Sens. Tom Carper, D-Delaware; Rob Portman, R-Ohio; Chuck Grassley, R-Iowa; and Ron Wyden, D-Washington, released on July 23 the findings of a new U.S. Government Accountability Office report that assessed incidents of abuse of nursing home residents across the country.

The report, which was requested by the bipartisan group of senators, reveals that abuse in nursing homes across the country has more than doubled between 2013 and 2017. Physical and mental/verbal abuse occurred most often in nursing homes, followed by sexual abuse, and staff were more often the perpetrators of the abuse deficiencies cited. GAO also found gaps in processes managed by the Centers for Medicare and Medicaid Services. The report shows that CMS — the agency responsible for ensuring nursing homes meet federal quality standards, including that residents are free from abuse — cannot readily access information on abuse or perpetrator type in its data and, therefore, lacks key information critical to taking appropriate actions.

The senators will discuss the findings of the GAO study at a July 23 Finance hearing with Department of Health and Human Services and GAO officials.

“Nearly 1.5 million elderly Americans are in the care of nursing homes across this country,” said Carper. “Those individuals are our mothers, our fathers, our grandparents, our friends, and they deserve the utmost care and respect as they live out their final years. It’s the familiarity and personal connection that so many of us have with nursing homes that makes the findings in this report so alarming and unacceptable. It is clear that Congress must do more oversight to ensure the most vulnerable among us — many of whom are living with diminished mental capacities or physical disabilities — are treated with dignity. Not only have abusive incidents doubled in recent years, but GAO has found that CMS — the agency charged with ensuring that these facilities meet federal quality standards — often cannot access information about abusive incidents after they occur and, therefore, cannot take the necessary steps to remedy the situation. We simply can and must do better than this. We all want our loved ones to receive the quality of care and attention they deserve from professionals in whom we place our trust. That’s why I will continue working to make sure the recommendations drawn out in this report are met by the agencies responsible for these abuse deficiencies.”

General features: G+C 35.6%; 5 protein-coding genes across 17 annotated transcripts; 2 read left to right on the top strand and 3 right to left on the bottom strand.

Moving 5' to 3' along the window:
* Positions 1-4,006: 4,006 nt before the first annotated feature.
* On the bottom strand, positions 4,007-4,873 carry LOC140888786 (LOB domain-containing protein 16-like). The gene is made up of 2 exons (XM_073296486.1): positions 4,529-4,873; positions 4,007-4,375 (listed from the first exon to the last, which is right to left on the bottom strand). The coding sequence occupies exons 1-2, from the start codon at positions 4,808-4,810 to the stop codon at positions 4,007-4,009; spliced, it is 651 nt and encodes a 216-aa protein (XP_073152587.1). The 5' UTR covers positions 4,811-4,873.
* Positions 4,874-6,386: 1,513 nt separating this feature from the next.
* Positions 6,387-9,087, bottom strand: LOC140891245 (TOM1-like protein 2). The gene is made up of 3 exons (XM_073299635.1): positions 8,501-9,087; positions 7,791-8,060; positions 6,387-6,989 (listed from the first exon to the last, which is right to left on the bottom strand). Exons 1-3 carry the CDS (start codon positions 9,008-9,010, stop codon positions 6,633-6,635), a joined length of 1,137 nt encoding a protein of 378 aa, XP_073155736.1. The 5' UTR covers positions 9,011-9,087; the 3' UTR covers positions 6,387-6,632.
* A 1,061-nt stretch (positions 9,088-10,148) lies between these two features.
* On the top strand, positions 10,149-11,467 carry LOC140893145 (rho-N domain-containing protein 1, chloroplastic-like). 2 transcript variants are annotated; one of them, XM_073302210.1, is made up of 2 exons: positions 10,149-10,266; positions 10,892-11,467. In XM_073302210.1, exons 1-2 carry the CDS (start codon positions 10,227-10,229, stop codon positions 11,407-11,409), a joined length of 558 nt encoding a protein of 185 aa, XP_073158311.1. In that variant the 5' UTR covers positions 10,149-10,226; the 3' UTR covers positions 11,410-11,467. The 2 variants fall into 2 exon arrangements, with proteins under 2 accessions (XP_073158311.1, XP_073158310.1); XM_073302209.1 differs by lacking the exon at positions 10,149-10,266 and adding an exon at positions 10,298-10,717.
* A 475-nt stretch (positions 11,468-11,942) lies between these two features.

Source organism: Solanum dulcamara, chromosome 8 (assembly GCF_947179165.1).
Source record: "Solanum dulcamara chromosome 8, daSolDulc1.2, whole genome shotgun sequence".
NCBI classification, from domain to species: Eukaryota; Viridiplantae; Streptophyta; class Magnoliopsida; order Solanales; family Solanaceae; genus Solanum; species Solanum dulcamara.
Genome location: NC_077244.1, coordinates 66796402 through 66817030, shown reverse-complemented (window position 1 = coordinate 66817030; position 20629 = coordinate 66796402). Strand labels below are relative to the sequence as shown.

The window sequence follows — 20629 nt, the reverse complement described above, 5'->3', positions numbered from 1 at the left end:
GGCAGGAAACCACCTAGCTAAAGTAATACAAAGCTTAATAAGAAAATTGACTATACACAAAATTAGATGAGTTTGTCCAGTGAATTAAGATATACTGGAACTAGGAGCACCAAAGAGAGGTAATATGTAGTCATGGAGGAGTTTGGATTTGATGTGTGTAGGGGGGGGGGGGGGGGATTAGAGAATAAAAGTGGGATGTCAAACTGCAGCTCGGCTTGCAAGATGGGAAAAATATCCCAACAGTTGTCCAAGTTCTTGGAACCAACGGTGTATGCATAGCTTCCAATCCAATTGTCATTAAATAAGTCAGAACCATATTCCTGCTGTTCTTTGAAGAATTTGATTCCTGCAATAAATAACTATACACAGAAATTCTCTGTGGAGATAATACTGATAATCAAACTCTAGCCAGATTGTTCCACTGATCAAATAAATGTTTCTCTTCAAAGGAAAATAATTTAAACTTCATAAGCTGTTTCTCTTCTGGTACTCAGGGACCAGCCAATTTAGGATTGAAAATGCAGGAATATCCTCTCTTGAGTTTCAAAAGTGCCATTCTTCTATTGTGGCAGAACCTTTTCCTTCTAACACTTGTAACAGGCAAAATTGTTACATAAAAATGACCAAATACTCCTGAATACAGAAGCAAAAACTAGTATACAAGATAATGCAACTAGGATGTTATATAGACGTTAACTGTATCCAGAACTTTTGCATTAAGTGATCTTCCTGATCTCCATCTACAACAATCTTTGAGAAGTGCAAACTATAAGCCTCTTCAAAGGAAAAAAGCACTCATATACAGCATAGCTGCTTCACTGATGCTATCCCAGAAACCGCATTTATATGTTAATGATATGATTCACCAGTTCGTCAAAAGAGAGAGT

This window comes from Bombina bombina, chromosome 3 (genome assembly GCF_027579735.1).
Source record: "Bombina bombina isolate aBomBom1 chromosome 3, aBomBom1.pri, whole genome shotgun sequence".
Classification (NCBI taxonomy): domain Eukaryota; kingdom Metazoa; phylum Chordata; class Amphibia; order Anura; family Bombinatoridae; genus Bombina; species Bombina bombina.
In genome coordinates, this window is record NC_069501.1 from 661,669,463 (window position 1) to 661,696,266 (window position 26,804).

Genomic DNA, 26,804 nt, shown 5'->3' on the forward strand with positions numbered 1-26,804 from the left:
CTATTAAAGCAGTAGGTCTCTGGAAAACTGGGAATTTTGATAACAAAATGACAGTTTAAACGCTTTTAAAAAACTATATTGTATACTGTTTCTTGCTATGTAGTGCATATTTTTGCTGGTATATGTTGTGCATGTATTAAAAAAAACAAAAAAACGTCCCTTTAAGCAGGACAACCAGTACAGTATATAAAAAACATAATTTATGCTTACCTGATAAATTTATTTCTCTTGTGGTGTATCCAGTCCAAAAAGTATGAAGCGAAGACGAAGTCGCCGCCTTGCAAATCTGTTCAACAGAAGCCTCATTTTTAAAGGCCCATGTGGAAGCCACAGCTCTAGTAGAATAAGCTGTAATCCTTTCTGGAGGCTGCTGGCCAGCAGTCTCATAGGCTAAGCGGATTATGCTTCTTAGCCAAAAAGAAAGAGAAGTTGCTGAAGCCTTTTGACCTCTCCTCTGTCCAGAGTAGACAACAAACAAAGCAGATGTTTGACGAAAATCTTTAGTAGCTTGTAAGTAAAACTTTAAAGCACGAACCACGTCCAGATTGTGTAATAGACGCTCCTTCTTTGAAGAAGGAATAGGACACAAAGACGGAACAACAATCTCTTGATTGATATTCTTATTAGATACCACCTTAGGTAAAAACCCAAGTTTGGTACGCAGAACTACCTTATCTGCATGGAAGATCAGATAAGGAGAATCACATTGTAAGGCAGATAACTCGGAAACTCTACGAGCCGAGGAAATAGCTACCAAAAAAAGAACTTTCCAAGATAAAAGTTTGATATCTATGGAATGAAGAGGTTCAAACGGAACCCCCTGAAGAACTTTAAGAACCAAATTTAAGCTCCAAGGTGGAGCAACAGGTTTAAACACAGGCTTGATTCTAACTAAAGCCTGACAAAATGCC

The report’s findings include:

— Incidents of abuse more than doubled in nursing homes from 2013 through 2017. Physical and mental/verbal abuse by staff were the most commons forms.

— Key challenges for abuse investigations include underreporting of abuse, cognitive impairment of victims, lack of nursing home cooperation and lack of agency coordination.

— CMS’ ability to ensure abuse-free facilities may be limited by gaps in oversight and lack of information on abuse/ perpetrator that may not be readily available.

— Gaps in CMS processes that can result in delayed and missed referrals of abuse.

The GAO report is available at